By Nick Simonson
Numbers are down across the board for pheasants, sharp-tailed grouse and Hungarian partridge in the upper Midwest. In states like North Dakota and Montana, it was the persistent drought this summer which hurt hatching chicks straight out of the egg. In Minnesota, a rainy spring in the state’s pheasant belt prevented a successful nesting season. A mix of those conditions at the midway point in South Dakota did the damage in that state. However, above and beyond the uncontrollable weather elements experienced across the region this year, no one factor is more responsible for a decline in upland numbers than the loss of habitat. Fortunately, that biggest element is the one we, as a society, have control over.
Currently, the nationwide cap on acres which can be enrolled in the federal Conservation Reserve Program (CRP) sits at 24 million, and CRP acres in the upper Midwest are coming out at a record pace. In comparison, just ten years ago, the amount of set-aside land had a ceiling of 32 million acres. Across the country at that time, farmers were readily idling lands which were prone to flooding, like lowlands and acres around sloughs, or those areas that were too arid to provide a good yield, like hillsides and stretches of sandier soils and those acres not only produced bumper crops of pheasants, ducks, deer and grouse, but also prevented soil loss to wind, water and erosion, and netted farmers a profit from federal payments combined with the removal of wasted seed, spray and time on those reserved lands.
With the advent of ethanol and biodiesel and the heightened profitability of row crops, prices for corn and soy rose rapidly, and these contracts for CRP lands were not renewed. Edge-to-edge agricultural practices resumed, and the perceived need for these federally-funded idle acres was reduced. While it’s doubtful we’ll see set-aside lands back around the 32 million acre level anytime soon, as these programs typically ebb-and-flow over a 20 year span, there are many state options available to conservation minded landowners who wish to buck the trend and focus on ways to improve habitat – and get paid for it – on their lands, while congress ponders the terms of the 2018 Farm Bill which will set the next cap on CRP.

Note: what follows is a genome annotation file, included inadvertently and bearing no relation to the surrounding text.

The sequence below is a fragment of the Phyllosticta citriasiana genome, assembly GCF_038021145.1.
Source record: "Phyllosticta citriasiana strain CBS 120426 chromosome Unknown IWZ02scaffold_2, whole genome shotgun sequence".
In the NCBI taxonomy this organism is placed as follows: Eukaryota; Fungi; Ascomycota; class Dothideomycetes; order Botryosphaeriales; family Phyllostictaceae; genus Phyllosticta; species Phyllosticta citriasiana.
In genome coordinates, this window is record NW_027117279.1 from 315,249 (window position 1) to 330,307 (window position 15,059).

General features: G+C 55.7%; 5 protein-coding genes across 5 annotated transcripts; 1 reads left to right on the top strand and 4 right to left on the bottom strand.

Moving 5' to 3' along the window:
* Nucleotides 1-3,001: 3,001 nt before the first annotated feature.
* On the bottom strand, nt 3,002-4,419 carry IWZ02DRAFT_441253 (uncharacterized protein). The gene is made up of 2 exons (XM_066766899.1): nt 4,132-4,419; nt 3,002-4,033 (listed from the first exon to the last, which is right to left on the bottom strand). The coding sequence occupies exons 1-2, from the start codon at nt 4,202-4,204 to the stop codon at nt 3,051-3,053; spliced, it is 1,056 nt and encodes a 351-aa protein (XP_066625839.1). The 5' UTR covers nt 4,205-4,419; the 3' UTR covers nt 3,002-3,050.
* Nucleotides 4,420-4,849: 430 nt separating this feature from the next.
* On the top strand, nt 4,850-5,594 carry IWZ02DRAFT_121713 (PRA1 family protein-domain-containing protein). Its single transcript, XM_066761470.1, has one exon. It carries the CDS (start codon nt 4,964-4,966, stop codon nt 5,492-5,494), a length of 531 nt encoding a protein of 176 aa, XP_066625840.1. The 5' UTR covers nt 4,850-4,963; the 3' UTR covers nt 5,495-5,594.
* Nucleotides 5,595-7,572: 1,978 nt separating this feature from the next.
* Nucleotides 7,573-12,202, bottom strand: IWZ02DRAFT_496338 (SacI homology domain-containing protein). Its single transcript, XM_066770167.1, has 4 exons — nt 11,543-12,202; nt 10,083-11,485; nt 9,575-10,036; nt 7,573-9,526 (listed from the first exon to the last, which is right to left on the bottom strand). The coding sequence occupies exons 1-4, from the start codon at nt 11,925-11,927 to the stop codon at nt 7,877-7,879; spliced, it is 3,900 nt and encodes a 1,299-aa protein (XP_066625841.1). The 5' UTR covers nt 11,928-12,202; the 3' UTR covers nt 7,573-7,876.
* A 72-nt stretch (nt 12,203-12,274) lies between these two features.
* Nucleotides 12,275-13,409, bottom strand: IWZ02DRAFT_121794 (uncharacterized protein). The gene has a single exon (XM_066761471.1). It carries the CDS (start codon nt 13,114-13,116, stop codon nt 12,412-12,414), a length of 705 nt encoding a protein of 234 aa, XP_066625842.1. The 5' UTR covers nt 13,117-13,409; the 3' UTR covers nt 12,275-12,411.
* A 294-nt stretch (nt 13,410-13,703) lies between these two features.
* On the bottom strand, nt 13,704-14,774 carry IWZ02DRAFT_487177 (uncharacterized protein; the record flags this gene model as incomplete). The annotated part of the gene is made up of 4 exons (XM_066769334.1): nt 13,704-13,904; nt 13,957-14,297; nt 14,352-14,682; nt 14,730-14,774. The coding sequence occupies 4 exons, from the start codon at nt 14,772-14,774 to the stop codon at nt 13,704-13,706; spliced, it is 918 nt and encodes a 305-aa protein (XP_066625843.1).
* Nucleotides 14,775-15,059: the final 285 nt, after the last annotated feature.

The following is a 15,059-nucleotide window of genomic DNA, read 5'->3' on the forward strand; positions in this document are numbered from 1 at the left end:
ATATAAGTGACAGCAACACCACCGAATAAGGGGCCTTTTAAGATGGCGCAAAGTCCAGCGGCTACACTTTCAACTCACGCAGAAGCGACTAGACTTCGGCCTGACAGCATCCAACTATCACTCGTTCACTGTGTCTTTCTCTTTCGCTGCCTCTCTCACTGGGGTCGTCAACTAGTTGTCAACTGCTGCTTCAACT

Working through state wildlife management agencies like the North Dakota Game & Fish Department and the Minnesota Department of Natural Resources along with conservation organizations like Pheasants Forever and Ducks Unlimited, with their own dedicated staff, landowners can find the habitat programs that are right for them and their particular acres. Additionally, expanding private programs like AgSolver give farmers one-on-one counseling with an agronomist who understands the negative impact that planted marginal lands have on the bottom line, and how to improve farm profitability by removing those minimally productive acres from production and placing them in available state and federal programs. In the end, these outlets provide a number of contacts with conservation programs, giving landowners what they need to foster conservation, maximize profitability and make the most of the lands they are blessed with for both wildlife and the market.
For those without land, but still concerned for conservation and preserving huntable populations of wild game, there are outlets to support these programs and the establishment of a higher CRP cap in the coming months. First and foremost, contacting state and federal legislators via email and phone voicing that backing of conservation programs is important to keeping your vote in the next election, and takes little effort. These communications aren’t easily dismissed by elected officials, and when enough of the message goes out from a number of voices, it resonates even louder. Additionally, support of those conservation groups with programs and people in place to help establish conservation acres – whether public or private – will help sustain populations of huntable game through the preservation and enhancement of habitat.
In the end, habitat is the difference maker in the hatching and recruitment of upland birds, along with the continuation of huntable populations of big game, and the expansion and preservation of watchable wildlife and pollinators. It is the buffer between a bad run of weather and a good hunting season. Ultimately, it is the way we find balance between those things we need as a society and what we want to see continue in a future that we can influence by doing what we can, to benefit…our outdoors.
(Featured Photo: Prairie plantings as part of state conservation and buffer programs provide habitat for wildlife, and protect marginal lands in this era of low CRP acres. Simonson Photo)